The Olympic flame

A few months before the modern Olympic games begin, the Olympic flame is lit in the ruins of ancient Olympia. In this solemn ceremony, executed by eleven women, the rays of the sun are caught in a parabolic mirror in order to light the torch. From Olympia the flame is transported to the host city of the games in a relay race, mostly by runners, but sometimes less conventional means of transportation are used. In 2000 the flame was even carried underwater by divers. During the opening ceremony the flame arrives in the Olympic stadion and when the games are finished it is extinguished.

The idea of the Olympic flame dates from 1928, when the Dutch architect Jan Wils designed a tower in which a flame burned continuously during the games in Amsterdam. The corresponding ceremony was developed by Carl Diem, a sports historian and organizer of the Olympic games of Berlin in 1936.

This ceremony is an invented tradition. It did not form a part of the ancient Olympic games, but it is inspired by ancient Greek traditions. On the altars of Greek sanctuaries a sacred flame was kept burning continuously. In some cities a torch race was held, in which the runners brought the sacred fire from one altar to another. This was not a contest at the Olympic games, but it existed at the Panathenaic games. According to Plutarch the holy fire could not be lit by another fire, when it had been extinguished accidently. A new, pure flame had to be created with mirrors. This inspired Diem when he designed the modern ceremony.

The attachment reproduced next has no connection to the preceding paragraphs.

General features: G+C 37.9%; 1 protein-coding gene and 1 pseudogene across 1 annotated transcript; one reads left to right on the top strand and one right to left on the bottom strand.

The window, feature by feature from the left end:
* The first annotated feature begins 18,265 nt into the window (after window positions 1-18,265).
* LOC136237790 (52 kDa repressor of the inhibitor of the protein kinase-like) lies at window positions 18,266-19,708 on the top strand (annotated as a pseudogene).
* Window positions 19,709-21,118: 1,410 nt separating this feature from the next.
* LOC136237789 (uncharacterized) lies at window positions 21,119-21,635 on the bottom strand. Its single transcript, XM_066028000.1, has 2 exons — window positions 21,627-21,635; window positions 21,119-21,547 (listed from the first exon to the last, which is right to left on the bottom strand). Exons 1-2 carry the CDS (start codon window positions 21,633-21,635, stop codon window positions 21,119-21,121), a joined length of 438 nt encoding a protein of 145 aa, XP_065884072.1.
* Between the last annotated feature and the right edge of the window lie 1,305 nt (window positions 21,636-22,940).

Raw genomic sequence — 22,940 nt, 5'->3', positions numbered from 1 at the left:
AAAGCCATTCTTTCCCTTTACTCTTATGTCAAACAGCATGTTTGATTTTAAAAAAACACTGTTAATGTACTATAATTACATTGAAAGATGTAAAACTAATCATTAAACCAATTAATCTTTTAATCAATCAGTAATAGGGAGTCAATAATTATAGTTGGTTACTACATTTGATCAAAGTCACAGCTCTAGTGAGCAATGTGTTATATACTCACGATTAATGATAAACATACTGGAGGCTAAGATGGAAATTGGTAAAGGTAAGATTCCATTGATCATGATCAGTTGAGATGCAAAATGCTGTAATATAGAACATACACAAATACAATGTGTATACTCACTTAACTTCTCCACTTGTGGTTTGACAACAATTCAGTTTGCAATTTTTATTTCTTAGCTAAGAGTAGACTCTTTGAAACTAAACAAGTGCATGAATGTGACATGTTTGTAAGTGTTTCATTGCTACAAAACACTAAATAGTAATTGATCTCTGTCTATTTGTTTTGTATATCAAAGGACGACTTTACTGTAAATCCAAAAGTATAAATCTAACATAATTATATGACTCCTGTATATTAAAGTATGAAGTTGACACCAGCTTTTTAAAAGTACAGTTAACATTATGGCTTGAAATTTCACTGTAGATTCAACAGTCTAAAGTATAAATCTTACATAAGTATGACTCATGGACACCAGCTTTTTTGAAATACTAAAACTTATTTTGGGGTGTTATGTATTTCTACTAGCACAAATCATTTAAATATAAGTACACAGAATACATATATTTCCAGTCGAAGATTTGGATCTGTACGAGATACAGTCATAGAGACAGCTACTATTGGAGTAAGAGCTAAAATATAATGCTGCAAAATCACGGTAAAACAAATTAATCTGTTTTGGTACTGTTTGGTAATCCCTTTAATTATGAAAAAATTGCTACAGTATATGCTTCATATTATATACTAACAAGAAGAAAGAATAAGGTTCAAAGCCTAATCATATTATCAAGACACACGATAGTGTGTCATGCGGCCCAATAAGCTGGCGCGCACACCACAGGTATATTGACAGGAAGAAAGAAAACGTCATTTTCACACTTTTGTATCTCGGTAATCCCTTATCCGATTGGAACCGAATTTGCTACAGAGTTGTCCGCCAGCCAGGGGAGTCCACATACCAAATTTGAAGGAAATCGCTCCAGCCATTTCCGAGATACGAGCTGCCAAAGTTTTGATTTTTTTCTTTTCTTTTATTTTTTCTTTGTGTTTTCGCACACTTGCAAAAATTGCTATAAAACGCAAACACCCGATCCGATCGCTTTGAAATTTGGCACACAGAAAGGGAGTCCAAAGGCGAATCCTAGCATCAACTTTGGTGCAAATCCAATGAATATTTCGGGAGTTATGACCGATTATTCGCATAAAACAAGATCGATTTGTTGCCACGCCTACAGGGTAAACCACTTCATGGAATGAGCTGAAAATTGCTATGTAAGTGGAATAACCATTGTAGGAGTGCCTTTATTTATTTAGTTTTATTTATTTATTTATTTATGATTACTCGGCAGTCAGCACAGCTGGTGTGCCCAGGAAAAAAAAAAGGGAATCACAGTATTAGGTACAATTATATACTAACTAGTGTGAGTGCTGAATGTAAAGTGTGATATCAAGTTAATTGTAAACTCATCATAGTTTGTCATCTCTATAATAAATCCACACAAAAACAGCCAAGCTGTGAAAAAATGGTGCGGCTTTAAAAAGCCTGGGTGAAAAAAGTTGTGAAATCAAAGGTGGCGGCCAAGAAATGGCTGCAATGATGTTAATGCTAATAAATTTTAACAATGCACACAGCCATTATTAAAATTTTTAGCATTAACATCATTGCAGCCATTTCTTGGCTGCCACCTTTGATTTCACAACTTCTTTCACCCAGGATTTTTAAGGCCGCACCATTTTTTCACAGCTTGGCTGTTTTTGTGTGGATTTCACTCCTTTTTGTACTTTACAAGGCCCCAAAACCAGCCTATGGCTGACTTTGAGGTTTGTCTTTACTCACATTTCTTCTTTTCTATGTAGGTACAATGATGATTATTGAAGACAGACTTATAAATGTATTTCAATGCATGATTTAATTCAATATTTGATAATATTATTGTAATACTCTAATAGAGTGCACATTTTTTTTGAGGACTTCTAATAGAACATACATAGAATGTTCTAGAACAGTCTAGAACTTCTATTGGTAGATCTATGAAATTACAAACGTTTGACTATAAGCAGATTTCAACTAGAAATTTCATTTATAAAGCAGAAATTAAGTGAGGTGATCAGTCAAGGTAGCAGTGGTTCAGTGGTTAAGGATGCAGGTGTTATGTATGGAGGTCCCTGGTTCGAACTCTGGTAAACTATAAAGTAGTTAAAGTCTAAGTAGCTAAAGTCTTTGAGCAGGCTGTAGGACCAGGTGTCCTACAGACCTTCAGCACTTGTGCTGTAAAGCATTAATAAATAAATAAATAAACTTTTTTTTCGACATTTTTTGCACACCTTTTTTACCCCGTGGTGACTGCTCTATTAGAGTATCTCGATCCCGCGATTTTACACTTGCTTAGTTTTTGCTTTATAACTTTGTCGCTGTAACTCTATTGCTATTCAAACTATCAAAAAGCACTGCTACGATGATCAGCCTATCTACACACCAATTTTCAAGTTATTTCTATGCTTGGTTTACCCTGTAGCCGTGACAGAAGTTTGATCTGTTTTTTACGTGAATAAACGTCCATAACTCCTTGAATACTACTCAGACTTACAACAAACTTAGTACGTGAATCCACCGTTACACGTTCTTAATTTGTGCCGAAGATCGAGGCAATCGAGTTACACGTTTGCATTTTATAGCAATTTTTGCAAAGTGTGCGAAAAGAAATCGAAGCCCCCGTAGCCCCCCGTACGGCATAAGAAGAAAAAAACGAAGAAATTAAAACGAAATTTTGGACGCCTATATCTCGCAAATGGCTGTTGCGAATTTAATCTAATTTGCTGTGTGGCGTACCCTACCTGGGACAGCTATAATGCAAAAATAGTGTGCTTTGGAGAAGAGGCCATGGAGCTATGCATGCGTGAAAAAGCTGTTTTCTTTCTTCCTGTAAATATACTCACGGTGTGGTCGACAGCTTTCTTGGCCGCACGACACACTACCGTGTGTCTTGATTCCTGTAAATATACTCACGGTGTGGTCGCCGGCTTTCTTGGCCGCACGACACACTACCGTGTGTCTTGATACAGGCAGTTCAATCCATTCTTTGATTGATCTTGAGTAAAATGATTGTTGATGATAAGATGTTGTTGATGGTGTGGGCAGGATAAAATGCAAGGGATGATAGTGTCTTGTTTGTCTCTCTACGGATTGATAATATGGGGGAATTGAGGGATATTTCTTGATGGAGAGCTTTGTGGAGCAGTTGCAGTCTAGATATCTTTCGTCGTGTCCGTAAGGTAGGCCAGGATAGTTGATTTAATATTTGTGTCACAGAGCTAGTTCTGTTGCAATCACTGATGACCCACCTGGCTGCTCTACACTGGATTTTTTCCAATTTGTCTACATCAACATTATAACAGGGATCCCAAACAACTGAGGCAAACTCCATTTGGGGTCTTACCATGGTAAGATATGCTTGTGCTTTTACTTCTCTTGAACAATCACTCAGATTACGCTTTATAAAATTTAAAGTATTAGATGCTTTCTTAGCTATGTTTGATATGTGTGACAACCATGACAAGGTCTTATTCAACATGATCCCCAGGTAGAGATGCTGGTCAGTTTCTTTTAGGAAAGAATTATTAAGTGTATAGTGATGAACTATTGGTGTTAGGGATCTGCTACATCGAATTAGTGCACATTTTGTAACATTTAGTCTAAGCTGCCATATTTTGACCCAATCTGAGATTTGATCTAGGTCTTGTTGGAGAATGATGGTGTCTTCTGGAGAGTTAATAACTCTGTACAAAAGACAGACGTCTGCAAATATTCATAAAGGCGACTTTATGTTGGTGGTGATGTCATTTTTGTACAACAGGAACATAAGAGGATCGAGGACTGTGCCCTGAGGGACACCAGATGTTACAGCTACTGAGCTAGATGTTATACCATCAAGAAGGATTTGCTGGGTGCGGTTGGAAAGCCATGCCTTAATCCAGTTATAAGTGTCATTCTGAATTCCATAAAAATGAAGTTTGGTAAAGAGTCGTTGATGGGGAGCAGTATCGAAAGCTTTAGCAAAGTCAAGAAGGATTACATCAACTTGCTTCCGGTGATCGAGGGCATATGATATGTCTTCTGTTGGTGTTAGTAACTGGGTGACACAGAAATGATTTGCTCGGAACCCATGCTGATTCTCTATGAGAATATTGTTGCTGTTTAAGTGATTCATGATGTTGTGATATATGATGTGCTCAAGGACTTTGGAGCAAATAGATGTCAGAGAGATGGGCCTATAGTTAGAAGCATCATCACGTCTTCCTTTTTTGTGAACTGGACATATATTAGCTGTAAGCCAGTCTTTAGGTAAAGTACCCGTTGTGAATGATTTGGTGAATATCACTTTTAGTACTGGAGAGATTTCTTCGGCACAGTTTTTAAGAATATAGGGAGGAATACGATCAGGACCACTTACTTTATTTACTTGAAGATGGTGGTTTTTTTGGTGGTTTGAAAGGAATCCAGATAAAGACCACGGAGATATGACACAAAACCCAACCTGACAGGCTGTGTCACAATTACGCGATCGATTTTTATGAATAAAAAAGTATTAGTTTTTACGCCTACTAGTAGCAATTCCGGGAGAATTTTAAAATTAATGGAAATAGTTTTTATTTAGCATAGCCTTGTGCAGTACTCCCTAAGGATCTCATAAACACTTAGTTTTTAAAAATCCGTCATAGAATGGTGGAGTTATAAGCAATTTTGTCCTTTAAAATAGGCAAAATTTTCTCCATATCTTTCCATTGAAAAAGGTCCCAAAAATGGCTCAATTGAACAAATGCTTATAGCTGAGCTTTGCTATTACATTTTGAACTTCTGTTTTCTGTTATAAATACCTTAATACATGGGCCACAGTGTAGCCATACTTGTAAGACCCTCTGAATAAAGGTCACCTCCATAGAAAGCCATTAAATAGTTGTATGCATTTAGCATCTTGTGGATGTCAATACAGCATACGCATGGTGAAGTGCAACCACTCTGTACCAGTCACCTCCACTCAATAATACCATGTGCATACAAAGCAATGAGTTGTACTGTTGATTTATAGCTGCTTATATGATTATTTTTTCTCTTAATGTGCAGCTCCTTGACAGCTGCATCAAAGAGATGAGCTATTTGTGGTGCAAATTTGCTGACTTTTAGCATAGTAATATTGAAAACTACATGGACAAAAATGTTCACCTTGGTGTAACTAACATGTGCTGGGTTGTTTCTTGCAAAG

© KU Leuven, 2012